How to Stop Dog From Scratching Door
Dogs are not necessarily naughty creatures. They won't scratch your door without a particular reason. That being said, this isn't an issue you can afford to ignore. If left to their own devices, dogs can absolutely destroy your door, not to mention any of the furniture in the vicinity.
So you don't have a choice. You must tackle this bad habit head-on before it becomes something worse. If the scratching has always been a part of your dog's personality, you probably have a much bigger problem on your hands. But if the scratching is new, you are encouraged to find the source.
Do not approach the scratching as an isolated incident. Rather, perceive it as a form of communication from your dog. This will position you to better resolve it.
Which Tools Do You Need?
The tools you require to solve your dog's scratching problem are going to vary drastically depending on which one of these solutions you use:
Some people prefer to protect their doors rather than tackling the reasons behind the dog's actions. In such cases, you are going to require some sort of screen or plate that will keep your door safe despite all the scratching coming from your dog.
Other people will work to keep their dog away from the door altogether. In such cases, you must procure technology that can repel dogs. The tools you choose to use will depend on the type of dog in question, your access, and your budget. Electric mats are gaining popularity in some circles.
Rather than protecting your door or keeping the dog away, you have the option of simply getting to the root of the animal's habit and ultimately giving it the training required to stop the scratching. This might be the cheapest option on the table.
But if your dog is plagued by serious anxiety issues, it could also be the most expensive. On the other hand, training is a convenient solution because you can simply leave your dog to a trainer and then wait for the professional to deliver results.
How to stop dog from scratching door
Your dog's scratching isn't just a problem for your door. It can also become an irritant for you and the people who share your home. If you are determined to kill this habit, consider putting the following solutions into action:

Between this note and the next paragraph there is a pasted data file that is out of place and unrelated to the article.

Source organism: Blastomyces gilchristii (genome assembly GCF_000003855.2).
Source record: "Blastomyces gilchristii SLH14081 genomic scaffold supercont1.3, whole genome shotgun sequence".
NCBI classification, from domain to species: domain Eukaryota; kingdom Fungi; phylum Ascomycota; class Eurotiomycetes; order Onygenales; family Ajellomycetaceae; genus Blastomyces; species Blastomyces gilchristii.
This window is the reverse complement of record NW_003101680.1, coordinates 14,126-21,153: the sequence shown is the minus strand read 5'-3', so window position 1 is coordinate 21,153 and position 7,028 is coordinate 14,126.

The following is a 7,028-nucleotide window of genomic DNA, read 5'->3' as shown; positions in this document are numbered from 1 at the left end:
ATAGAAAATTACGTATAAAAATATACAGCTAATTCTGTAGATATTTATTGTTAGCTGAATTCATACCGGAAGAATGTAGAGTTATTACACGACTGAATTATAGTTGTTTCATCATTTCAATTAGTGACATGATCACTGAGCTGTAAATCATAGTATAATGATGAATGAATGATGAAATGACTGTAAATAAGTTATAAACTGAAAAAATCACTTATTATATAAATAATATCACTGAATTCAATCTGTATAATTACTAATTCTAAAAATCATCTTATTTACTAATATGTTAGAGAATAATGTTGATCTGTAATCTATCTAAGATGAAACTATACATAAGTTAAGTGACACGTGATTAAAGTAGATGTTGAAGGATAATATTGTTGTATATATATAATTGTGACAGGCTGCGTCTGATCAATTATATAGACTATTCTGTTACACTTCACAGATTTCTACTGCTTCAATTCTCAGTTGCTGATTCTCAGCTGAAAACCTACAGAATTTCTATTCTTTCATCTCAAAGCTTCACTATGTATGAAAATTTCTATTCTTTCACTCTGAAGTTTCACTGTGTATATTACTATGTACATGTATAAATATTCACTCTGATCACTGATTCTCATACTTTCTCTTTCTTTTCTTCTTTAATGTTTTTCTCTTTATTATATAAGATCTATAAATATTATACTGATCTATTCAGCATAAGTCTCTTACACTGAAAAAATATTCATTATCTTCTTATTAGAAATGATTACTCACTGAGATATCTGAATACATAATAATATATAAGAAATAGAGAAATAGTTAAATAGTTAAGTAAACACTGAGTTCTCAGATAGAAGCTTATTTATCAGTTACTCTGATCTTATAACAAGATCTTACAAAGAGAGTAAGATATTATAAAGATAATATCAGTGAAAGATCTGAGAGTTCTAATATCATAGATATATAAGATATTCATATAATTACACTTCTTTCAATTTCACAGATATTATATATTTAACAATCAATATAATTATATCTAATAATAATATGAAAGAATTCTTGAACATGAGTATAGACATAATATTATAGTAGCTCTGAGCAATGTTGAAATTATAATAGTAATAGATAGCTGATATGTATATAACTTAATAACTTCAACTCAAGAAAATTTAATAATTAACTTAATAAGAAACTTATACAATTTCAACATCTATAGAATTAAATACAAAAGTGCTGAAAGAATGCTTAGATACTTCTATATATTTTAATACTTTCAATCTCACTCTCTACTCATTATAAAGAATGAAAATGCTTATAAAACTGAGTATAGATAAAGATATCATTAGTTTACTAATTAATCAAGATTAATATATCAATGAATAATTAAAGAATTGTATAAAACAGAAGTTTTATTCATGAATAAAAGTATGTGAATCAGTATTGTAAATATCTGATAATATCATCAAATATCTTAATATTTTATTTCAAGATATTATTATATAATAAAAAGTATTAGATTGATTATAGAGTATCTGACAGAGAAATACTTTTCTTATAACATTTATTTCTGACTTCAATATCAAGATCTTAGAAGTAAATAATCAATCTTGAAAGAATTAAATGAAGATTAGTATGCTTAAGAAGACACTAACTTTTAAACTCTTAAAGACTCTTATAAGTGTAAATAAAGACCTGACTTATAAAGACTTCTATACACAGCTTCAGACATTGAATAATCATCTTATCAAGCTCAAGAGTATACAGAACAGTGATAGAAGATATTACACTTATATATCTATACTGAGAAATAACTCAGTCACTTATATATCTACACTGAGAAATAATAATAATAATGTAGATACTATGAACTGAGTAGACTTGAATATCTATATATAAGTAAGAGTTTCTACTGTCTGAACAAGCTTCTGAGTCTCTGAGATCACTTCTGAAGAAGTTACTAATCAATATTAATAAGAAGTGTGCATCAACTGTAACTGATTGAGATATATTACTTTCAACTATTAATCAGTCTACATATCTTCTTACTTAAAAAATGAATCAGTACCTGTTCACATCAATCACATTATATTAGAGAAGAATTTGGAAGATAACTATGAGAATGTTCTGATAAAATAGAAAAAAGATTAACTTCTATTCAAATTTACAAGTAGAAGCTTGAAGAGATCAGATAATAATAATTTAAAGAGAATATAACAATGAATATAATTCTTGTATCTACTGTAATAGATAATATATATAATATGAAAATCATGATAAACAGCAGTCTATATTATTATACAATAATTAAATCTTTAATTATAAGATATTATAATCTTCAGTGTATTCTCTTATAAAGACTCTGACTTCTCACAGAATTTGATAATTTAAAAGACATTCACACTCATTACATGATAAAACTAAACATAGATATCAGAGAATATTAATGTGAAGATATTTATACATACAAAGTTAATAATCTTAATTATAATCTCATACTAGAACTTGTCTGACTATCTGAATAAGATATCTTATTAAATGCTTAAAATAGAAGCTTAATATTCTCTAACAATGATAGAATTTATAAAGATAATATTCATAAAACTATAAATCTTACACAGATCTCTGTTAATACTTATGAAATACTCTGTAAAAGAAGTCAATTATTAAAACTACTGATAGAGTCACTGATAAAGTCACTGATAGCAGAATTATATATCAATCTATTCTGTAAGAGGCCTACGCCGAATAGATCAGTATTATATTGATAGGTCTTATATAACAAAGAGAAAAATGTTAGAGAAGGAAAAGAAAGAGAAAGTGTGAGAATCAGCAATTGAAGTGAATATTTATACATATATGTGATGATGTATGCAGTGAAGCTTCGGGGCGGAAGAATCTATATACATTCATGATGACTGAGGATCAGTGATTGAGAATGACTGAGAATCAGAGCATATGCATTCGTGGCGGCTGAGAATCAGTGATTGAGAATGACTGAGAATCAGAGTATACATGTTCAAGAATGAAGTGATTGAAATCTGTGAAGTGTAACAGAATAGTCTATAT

This should be the starting point. Find out why your dog is scratching. If he needs to go out, either take him out or instill a new schedule into him. If he wants to come into your bedroom at night, you can either change your sleeping habits or train him to sleep away from you.
Find out what the dog wants and either give it to him or train his desire away.
There are situations where a dog simply refuses to be trained into behaving the way you want. In other words, it always wants to go out at the most inconvenient times and it has decided to sleep in your bedroom regardless of your wishes.
Sometimes, scratching happens because of some spontaneous desire such as the presence of some new attraction outside. If you are willing to tolerate your dog's wishes, install a doorbell he can reach.
Train your dog to ring the doorbell whenever he wishes to either leave or enter. This will keep your door safe.
If you trust your pet to police its movements, add a pet door. This will allow the animal to come and go as it pleases. Of course, you have to consider the danger of your dog running away or the risk of other animals invading your home through that same door.
Count the cost before you build your dog a door.
This was touched upon above. Consider adding some sort of barrier that will keep your dog away from the door. The electric mat that was mentioned is just that, an electric mat. When a dog paw touches it, the mat unleashes a static charge that warns the dog to back off.
Electric mats do not simply keep the dog away from the Door. They also train it to avoid the door altogether.
Dogs normally scratch doors because they want to enter or leave a room. Find out what keeps drawing your dog into or out of a room and deal with it. Change the animal's routine. Train it to do what it desires at a time that is convenient for you.
Some Short Tips and Tricks
- Talk to a professional about preventing the scratching before it even starts.
- Some dogs scratch at doors because they want attention. In such cases, ignoring them is the best solution.
- Tell your dog 'No' whenever the scratching starts. Do so firmly, and then provide a reward if it complies.
- If your dog scratches because it hates being away from you, leave some music playing before you depart. The dog won't feel as isolated.
Things To Consider
- If your dog just wants to go outside, you are better off letting it leave in some cases rather than taking firm steps to keep it inside and away from the door.
- Do not ignore your dog's scratching. Sometimes the scratching happens because the dog has detected danger or the presence of a person on the other side of the door.
- Boredom can cause scratching. Rather than buying an electric mat, it might be easier to entertain the canine.
- When you take steps to protect your door from the scratching, do not use any material that might harm the dog's paws.
You need to address your dog's habit of scratching your door at your earliest possible convenience. But you are discouraged from overreacting. Yes, scratching might be a sign of some deep-seated anxiety. But it could also mean that your dog is restless.
Make sure that the steps you take are appropriate for the signs your dog has presented.